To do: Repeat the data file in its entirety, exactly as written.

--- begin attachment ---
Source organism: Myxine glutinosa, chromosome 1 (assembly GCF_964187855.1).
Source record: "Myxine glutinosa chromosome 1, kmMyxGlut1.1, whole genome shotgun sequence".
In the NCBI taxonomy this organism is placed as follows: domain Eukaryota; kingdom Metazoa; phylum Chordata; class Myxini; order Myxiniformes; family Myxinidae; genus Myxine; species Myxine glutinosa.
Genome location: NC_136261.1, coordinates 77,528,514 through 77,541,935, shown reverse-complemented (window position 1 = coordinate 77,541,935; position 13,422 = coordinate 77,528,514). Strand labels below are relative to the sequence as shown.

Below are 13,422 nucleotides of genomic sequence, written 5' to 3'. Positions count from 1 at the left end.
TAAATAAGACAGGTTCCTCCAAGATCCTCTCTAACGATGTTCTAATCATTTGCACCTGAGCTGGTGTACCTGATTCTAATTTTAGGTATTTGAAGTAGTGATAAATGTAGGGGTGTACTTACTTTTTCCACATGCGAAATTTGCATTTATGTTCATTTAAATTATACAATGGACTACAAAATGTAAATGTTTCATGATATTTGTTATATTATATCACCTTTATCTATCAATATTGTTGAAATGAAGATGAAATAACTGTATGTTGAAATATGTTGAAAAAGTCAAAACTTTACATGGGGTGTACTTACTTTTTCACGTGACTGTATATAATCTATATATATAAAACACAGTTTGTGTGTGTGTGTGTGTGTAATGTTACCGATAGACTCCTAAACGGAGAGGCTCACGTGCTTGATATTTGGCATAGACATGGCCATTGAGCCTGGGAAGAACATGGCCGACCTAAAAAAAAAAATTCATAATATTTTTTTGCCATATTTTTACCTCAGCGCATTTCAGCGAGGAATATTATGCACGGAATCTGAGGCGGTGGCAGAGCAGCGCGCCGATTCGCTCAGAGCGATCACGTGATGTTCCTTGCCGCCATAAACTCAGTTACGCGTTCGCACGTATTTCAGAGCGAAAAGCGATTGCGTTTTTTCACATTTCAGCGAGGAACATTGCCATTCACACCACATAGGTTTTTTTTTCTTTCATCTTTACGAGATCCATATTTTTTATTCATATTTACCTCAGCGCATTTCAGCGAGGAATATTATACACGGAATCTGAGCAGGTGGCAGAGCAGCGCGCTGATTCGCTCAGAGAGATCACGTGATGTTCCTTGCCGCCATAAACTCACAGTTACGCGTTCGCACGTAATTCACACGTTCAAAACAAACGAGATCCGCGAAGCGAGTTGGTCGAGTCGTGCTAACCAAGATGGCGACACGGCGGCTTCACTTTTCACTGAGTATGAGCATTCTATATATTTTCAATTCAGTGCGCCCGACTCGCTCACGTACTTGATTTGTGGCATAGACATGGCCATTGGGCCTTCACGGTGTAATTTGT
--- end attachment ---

Source organism: Myxine glutinosa, chromosome 1 (assembly GCF_964187855.1).
Source record: "Myxine glutinosa chromosome 1, kmMyxGlut1.1, whole genome shotgun sequence".
In the NCBI taxonomy this organism is placed as follows: domain Eukaryota; kingdom Metazoa; phylum Chordata; class Myxini; order Myxiniformes; family Myxinidae; genus Myxine; species Myxine glutinosa.
Genome location: NC_136261.1, coordinates 77,528,514 through 77,541,935, shown reverse-complemented (window position 1 = coordinate 77,541,935; position 13,422 = coordinate 77,528,514). Strand labels below are relative to the sequence as shown.

Below are 13,422 nucleotides of genomic sequence, written 5' to 3'. Positions count from 1 at the left end.
TAAATAAGACAGGTTCCTCCAAGATCCTCTCTAACGATGTTCTAATCATTTGCACCTGAGCTGGTGTACCTGATTCTAATTTTAGGTATTTGAAGTAGTGATAAATGTAGGGGTGTACTTACTTTTTCCACATGCGAAATTTGCATTTATGTTCATTTAAATTATACAATGGACTACAAAATGTAAATGTTTCATGATATTTGTTATATTATATCACCTTTATCTATCAATATTGTTGAAATGAAGATGAAATAACTGTATGTTGAAATATGTTGAAAAAGTCAAAACTTTACATGGGGTGTACTTACTTTTTCACGTGACTGTATATAATCTATATATATAAAACACAGTTTGTGTGTGTGTGTGTGTGTAATGTTACCGATAGACTCCTAAACGGAGAGGCTCACGTGCTTGATATTTGGCATAGACATGGCCATTGAGCCTGGGAAGAACATGGCCGACCTAAAAAAAAAAATTCATAATATTTTTTTGCCATATTTTTACCTCAGCGCATTTCAGCGAGGAATATTATGCACGGAATCTGAGGCGGTGGCAGAGCAGCGCGCCGATTCGCTCAGAGCGATCACGTGATGTTCCTTGCCGCCATAAACTCAGTTACGCGTTCGCACGTATTTCAGAGCGAAAAGCGATTGCGTTTTTTCACATTTCAGCGAGGAACATTGCCATTCACACCACATAGGTTTTTTTTTCTTTCATCTTTACGAGATCCATATTTTTTATTCATATTTACCTCAGCGCATTTCAGCGAGGAATATTATACACGGAATCTGAGCAGGTGGCAGAGCAGCGCGCTGATTCGCTCAGAGAGATCACGTGATGTTCCTTGCCGCCATAAACTCACAGTTACGCGTTCGCACGTAATTCACACGTTCAAAACAAACGAGATCCGCGAAGCGAGTTGGTCGAGTCGTGCTAACCAAGATGGCGACACGGCGGCTTCACTTTTCACTGAGTATGAGCATTCTATATATTTTCAATTCAGTGCGCCCGACTCGCTCACGTACTTGATTTGTGGCATAGACATGGCCATTGGGCCTTCACGGTGTAATTTGT